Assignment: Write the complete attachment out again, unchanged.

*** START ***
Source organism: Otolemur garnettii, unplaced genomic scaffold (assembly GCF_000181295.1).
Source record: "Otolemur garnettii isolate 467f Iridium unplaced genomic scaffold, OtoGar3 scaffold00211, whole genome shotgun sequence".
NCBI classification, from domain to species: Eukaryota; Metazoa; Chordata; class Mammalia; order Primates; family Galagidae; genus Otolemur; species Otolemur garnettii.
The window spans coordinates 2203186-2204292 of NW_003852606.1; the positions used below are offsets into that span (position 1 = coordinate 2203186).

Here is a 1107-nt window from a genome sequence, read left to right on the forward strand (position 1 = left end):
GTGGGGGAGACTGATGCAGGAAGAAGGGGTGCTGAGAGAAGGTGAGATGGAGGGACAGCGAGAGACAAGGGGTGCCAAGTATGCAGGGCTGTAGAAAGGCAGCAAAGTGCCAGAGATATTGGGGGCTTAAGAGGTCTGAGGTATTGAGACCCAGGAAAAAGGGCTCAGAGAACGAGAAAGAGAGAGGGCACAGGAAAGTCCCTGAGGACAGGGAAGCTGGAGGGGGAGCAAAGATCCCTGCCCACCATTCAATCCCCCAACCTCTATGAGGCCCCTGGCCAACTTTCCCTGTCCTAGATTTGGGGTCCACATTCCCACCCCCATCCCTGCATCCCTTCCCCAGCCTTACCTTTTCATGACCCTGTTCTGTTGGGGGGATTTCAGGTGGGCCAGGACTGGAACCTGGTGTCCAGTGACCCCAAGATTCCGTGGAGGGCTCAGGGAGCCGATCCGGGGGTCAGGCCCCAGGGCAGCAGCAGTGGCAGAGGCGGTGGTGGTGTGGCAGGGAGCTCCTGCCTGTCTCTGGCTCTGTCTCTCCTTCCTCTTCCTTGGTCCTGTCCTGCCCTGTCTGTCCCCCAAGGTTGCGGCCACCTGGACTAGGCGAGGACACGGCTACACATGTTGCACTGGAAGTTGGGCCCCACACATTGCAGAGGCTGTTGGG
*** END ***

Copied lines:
Source organism: Otolemur garnettii, unplaced genomic scaffold (assembly GCF_000181295.1).
Source record: "Otolemur garnettii isolate 467f Iridium unplaced genomic scaffold, OtoGar3 scaffold00211, whole genome shotgun sequence".
NCBI classification, from domain to species: Eukaryota; Metazoa; Chordata; class Mammalia; order Primates; family Galagidae; genus Otolemur; species Otolemur garnettii.
The window spans coordinates 2203186-2204292 of NW_003852606.1; the positions used below are offsets into that span (position 1 = coordinate 2203186).

Here is a 1107-nt window from a genome sequence, read left to right on the forward strand (position 1 = left end):
GTGGGGGAGACTGATGCAGGAAGAAGGGGTGCTGAGAGAAGGTGAGATGGAGGGACAGCGAGAGACAAGGGGTGCCAAGTATGCAGGGCTGTAGAAAGGCAGCAAAGTGCCAGAGATATTGGGGGCTTAAGAGGTCTGAGGTATTGAGACCCAGGAAAAAGGGCTCAGAGAACGAGAAAGAGAGAGGGCACAGGAAAGTCCCTGAGGACAGGGAAGCTGGAGGGGGAGCAAAGATCCCTGCCCACCATTCAATCCCCCAACCTCTATGAGGCCCCTGGCCAACTTTCCCTGTCCTAGATTTGGGGTCCACATTCCCACCCCCATCCCTGCATCCCTTCCCCAGCCTTACCTTTTCATGACCCTGTTCTGTTGGGGGGATTTCAGGTGGGCCAGGACTGGAACCTGGTGTCCAGTGACCCCAAGATTCCGTGGAGGGCTCAGGGAGCCGATCCGGGGGTCAGGCCCCAGGGCAGCAGCAGTGGCAGAGGCGGTGGTGGTGTGGCAGGGAGCTCCTGCCTGTCTCTGGCTCTGTCTCTCCTTCCTCTTCCTTGGTCCTGTCCTGCCCTGTCTGTCCCCCAAGGTTGCGGCCACCTGGACTAGGCGAGGACACGGCTACACATGTTGCACTGGAAGTTGGGCCCCACACATTGCAGAGGCTGTTGGG